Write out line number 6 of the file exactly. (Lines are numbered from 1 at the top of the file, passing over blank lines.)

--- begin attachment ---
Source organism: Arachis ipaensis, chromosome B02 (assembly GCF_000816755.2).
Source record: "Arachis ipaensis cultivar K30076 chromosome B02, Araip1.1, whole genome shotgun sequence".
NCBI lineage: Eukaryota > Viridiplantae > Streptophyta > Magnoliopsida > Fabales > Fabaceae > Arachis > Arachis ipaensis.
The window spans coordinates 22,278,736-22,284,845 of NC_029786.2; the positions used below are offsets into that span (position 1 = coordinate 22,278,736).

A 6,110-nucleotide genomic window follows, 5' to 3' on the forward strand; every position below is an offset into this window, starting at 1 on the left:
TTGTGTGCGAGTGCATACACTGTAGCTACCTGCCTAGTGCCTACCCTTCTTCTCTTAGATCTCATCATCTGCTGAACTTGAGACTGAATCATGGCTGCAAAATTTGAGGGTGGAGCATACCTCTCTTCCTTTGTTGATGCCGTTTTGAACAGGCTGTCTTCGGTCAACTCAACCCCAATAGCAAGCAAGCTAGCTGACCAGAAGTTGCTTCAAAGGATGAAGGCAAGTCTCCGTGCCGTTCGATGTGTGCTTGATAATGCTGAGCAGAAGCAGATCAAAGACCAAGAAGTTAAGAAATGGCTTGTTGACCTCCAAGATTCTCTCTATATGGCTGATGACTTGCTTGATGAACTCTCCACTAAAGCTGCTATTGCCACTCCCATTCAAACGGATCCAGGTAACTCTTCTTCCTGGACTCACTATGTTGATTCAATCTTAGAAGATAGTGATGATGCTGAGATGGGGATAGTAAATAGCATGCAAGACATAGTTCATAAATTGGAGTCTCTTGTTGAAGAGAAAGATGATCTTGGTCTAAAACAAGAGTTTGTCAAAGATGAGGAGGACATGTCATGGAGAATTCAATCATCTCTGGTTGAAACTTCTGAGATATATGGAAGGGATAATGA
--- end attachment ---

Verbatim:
TTGTGTGCGAGTGCATACACTGTAGCTACCTGCCTAGTGCCTACCCTTCTTCTCTTAGATCTCATCATCTGCTGAACTTGAGACTGAATCATGGCTGCAAAATTTGAGGGTGGAGCATACCTCTCTTCCTTTGTTGATGCCGTTTTGAACAGGCTGTCTTCGGTCAACTCAACCCCAATAGCAAGCAAGCTAGCTGACCAGAAGTTGCTTCAAAGGATGAAGGCAAGTCTCCGTGCCGTTCGATGTGTGCTTGATAATGCTGAGCAGAAGCAGATCAAAGACCAAGAAGTTAAGAAATGGCTTGTTGACCTCCAAGATTCTCTCTATATGGCTGATGACTTGCTTGATGAACTCTCCACTAAAGCTGCTATTGCCACTCCCATTCAAACGGATCCAGGTAACTCTTCTTCCTGGACTCACTATGTTGATTCAATCTTAGAAGATAGTGATGATGCTGAGATGGGGATAGTAAATAGCATGCAAGACATAGTTCATAAATTGGAGTCTCTTGTTGAAGAGAAAGATGATCTTGGTCTAAAACAAGAGTTTGTCAAAGATGAGGAGGACATGTCATGGAGAATTCAATCATCTCTGGTTGAAACTTCTGAGATATATGGAAGGGATAATGA